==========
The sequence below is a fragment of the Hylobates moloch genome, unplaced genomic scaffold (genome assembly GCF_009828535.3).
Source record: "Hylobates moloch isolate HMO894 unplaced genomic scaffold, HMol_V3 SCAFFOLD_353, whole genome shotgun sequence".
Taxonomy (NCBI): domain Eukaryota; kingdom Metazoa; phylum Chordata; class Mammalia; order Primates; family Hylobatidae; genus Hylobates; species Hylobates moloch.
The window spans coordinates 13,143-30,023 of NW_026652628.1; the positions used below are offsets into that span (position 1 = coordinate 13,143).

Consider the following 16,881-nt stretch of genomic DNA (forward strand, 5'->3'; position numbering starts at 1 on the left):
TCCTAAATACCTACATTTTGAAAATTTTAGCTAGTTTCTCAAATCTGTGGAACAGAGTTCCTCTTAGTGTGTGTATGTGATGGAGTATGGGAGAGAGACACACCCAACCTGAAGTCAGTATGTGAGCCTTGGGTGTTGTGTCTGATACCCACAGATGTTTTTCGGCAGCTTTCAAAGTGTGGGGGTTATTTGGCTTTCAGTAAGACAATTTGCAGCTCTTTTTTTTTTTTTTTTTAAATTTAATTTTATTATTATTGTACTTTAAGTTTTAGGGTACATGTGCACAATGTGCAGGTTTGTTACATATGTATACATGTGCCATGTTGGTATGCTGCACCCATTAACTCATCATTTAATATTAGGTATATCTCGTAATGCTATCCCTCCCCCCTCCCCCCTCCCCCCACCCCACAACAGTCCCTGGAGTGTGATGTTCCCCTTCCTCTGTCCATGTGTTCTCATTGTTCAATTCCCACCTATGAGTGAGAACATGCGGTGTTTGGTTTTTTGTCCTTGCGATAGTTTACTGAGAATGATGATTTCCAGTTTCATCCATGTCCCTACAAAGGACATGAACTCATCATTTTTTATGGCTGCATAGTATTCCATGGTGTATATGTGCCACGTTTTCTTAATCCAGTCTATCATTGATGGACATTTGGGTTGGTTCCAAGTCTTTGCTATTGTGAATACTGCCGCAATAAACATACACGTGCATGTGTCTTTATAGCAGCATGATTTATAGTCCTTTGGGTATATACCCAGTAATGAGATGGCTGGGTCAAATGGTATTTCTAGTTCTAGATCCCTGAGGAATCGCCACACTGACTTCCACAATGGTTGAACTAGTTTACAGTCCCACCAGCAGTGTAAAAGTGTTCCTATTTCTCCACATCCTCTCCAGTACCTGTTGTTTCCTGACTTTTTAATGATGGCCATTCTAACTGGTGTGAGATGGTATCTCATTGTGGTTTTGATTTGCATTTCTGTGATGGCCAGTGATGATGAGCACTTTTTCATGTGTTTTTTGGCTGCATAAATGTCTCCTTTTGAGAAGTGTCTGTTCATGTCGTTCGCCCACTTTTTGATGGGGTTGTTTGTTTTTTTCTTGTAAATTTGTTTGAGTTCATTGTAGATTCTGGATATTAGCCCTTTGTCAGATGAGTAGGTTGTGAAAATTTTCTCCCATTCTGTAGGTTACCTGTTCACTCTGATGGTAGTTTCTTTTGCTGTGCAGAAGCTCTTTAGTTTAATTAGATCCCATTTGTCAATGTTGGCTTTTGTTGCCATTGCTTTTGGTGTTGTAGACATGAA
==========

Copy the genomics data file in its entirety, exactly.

The sequence below is a fragment of the Hylobates moloch genome, unplaced genomic scaffold (genome assembly GCF_009828535.3).
Source record: "Hylobates moloch isolate HMO894 unplaced genomic scaffold, HMol_V3 SCAFFOLD_353, whole genome shotgun sequence".
Taxonomy (NCBI): domain Eukaryota; kingdom Metazoa; phylum Chordata; class Mammalia; order Primates; family Hylobatidae; genus Hylobates; species Hylobates moloch.
The window spans coordinates 13,143-30,023 of NW_026652628.1; the positions used below are offsets into that span (position 1 = coordinate 13,143).

Consider the following 16,881-nt stretch of genomic DNA (forward strand, 5'->3'; position numbering starts at 1 on the left):
TCCTAAATACCTACATTTTGAAAATTTTAGCTAGTTTCTCAAATCTGTGGAACAGAGTTCCTCTTAGTGTGTGTATGTGATGGAGTATGGGAGAGAGACACACCCAACCTGAAGTCAGTATGTGAGCCTTGGGTGTTGTGTCTGATACCCACAGATGTTTTTCGGCAGCTTTCAAAGTGTGGGGGTTATTTGGCTTTCAGTAAGACAATTTGCAGCTCTTTTTTTTTTTTTTTTTAAATTTAATTTTATTATTATTGTACTTTAAGTTTTAGGGTACATGTGCACAATGTGCAGGTTTGTTACATATGTATACATGTGCCATGTTGGTATGCTGCACCCATTAACTCATCATTTAATATTAGGTATATCTCGTAATGCTATCCCTCCCCCCTCCCCCCTCCCCCCACCCCACAACAGTCCCTGGAGTGTGATGTTCCCCTTCCTCTGTCCATGTGTTCTCATTGTTCAATTCCCACCTATGAGTGAGAACATGCGGTGTTTGGTTTTTTGTCCTTGCGATAGTTTACTGAGAATGATGATTTCCAGTTTCATCCATGTCCCTACAAAGGACATGAACTCATCATTTTTTATGGCTGCATAGTATTCCATGGTGTATATGTGCCACGTTTTCTTAATCCAGTCTATCATTGATGGACATTTGGGTTGGTTCCAAGTCTTTGCTATTGTGAATACTGCCGCAATAAACATACACGTGCATGTGTCTTTATAGCAGCATGATTTATAGTCCTTTGGGTATATACCCAGTAATGAGATGGCTGGGTCAAATGGTATTTCTAGTTCTAGATCCCTGAGGAATCGCCACACTGACTTCCACAATGGTTGAACTAGTTTACAGTCCCACCAGCAGTGTAAAAGTGTTCCTATTTCTCCACATCCTCTCCAGTACCTGTTGTTTCCTGACTTTTTAATGATGGCCATTCTAACTGGTGTGAGATGGTATCTCATTGTGGTTTTGATTTGCATTTCTGTGATGGCCAGTGATGATGAGCACTTTTTCATGTGTTTTTTGGCTGCATAAATGTCTCCTTTTGAGAAGTGTCTGTTCATGTCGTTCGCCCACTTTTTGATGGGGTTGTTTGTTTTTTTCTTGTAAATTTGTTTGAGTTCATTGTAGATTCTGGATATTAGCCCTTTGTCAGATGAGTAGGTTGTGAAAATTTTCTCCCATTCTGTAGGTTACCTGTTCACTCTGATGGTAGTTTCTTTTGCTGTGCAGAAGCTCTTTAGTTTAATTAGATCCCATTTGTCAATGTTGGCTTTTGTTGCCATTGCTTTTGGTGTTGTAGACATGAA